Pharmaceuticals – the Consumer View

Based on the remarks made by Anwar Fazal, President of IOCU, at a Press Conference on “SMON” (sub-acute myelo-optic neuropathy), a disease associated with the use of clioquinol. The problem of SMON and clioquinol has been regarded as one of the greatest drug tragedies and scandals of recent times. The Press Conference was held on 26 April 1980, in Geneva, Switzerland.

There was a time when the consumer point of view was of little interest or influence – the consumer was passive and he was captive. Times have changed and the consumer movement is now asserting itself vigourously as a countervailing power to ensure justice in the marketplace.

This Press Conference is a manifestation of this new power and strength of the consumer movement. Today the International Organization of Consumers Unions (IOCU) founded in 1960 has a network of 111 organisations in 46 countries in every continent.

Five years ago here in Geneva IOCU presented a report on a widely used drug – a drug then already banned in Japan but available in 51 countries, in 39 of them without prescription; 15 of the samples came without any instructional leaflets whatsoever; dosage varied from three to 28 days; many samples listed not a single contra-indication and none of them had all. What was even more appalling was that the same company could provide nearly satisfactory information in one country but not in another.

One of the principal companies manufacturing that drug, clioquinol, and engaging in the unconscionable practice of different standards was CIBA-GEIGY – the leading manufacturer of the drug.

Today’s press conference also relates to that drug and its manifestations and that company.

Today’s press conference also brings together in Switzerland for the first time the victims of the drug and representatives of that company.

But this press conference is not a trial of Ciba-Geigy or even of the drug clioquinol. The trials have been held in Japan and the verdicts well-known.

If anything is on trial it is the social responsibility and corporate accountability of a complex and powerful industry and profession whose fundamental purpose is to relieve suffering, to heal and to save lives but whose record is marred by crass commercialism of sometimes horrific dimensions.

There is some value in reminding ourselves of the 1,000 million people that are denied basic medical service, and that many millions die each year because of an unjust hostile environment and that commercial predators can be quick to take advantage.

We have to deal with many complex issues among them:

  • The explosion of drugs (one-third to one-half of which is probably undesirable and unnecessary and sold often by a combination of myths and lies.
  • The power and practices of multinational enterprises.
  • The high dependency and cost of pharmaceuticals in developing countries (up to 60 percent of the health budget).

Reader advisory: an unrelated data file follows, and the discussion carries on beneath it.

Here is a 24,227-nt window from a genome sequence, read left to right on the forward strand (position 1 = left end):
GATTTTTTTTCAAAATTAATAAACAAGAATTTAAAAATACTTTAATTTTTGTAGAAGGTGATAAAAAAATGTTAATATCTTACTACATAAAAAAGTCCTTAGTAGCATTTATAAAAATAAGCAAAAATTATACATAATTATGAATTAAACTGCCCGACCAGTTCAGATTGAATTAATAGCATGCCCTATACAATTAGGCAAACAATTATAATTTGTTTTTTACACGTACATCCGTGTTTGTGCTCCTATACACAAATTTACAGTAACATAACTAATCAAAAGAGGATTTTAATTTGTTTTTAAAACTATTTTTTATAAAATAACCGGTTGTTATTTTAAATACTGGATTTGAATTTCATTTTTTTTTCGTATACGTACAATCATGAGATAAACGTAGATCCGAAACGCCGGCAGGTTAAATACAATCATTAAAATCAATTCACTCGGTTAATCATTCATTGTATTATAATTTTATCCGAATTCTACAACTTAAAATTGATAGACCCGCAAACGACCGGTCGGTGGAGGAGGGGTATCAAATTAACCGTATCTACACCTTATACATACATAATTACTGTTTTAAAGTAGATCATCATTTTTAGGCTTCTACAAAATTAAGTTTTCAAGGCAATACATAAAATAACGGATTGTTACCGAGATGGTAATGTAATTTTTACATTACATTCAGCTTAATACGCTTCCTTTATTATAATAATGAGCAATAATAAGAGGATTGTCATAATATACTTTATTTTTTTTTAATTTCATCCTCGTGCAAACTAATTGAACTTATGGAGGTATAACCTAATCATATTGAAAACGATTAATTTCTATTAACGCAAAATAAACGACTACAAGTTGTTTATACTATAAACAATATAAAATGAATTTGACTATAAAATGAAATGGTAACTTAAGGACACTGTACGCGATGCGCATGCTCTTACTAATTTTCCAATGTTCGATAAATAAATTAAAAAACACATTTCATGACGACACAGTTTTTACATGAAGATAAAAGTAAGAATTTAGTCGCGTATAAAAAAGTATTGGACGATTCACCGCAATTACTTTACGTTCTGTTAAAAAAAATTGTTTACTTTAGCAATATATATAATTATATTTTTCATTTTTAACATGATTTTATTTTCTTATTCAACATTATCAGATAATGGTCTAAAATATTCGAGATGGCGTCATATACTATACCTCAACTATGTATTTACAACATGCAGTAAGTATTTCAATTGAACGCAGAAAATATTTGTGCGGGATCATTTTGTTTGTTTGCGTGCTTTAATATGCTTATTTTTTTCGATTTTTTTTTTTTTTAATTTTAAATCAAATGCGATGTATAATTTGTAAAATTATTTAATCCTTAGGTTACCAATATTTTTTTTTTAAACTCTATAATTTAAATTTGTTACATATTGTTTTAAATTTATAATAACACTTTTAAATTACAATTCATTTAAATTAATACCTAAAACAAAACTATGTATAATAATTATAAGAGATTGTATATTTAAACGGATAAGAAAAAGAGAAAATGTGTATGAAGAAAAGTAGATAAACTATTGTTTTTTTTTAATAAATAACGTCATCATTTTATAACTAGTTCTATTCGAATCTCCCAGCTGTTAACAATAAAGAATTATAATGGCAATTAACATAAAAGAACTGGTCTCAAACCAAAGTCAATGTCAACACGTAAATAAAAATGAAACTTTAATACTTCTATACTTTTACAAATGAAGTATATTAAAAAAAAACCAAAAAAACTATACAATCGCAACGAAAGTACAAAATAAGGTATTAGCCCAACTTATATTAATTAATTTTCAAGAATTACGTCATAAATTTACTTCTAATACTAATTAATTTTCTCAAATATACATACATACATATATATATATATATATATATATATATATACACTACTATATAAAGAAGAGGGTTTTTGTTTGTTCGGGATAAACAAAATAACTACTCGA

• The incompetence and “trained incapacity” in the health professions.
  • The impotence of many governments to deal with the primary issues relating to health.

The anarchy and dishonesty in sections of the “Pharmaceutical – Health Complex” is symptomatic of the kind of “cash register ethics” that is responsible for the infant formula scandal and the tobacco epidemic in the Third World.


That is why it is important and vital for us to work together to secure the basic rights of all of us as consumers – our rights to basic goods and services, our right to adequate information, our right to safety, our right to redress and compensation, our right to consumer education, to representation and to a healthy environment.

This meeting today is both a sign of our strength and the long and arduous tasks ahead for us.

If this press conference stimulates a greater sensitivity to the issues surrounding the pharmaceutical industry, if it leads to more decency among the “corporate cardinals,” if we can move away from the unenlightened self-interest that taints such a noble purpose, if it leads to the World Health Organization asserting the unique power given to it in Articles 21 and 22 and its Charter to promulgate drugs regulations that will bind all nations, this conference would have been successful and we would have taken another step toward more rational and equitable social policies and a new international order in the pharmaceutical industry.

We, as consumers will continue to be vigilant, to strengthen our network of cooperation, to expose the unfair and dishonest. Towards this end, IOCU is moving toward the establishment of a systematic and efficient International Hazardous Product Warning System – a kind of Consumer Interpol.

Consumer vigilance, an alert press,  brave and responsible medical profession,  new morality in the corporate world, affirmative action by governments and an expanded role by the World Health Organization – all that will be necessary if we are to achieve really useful things for real people in the health field.

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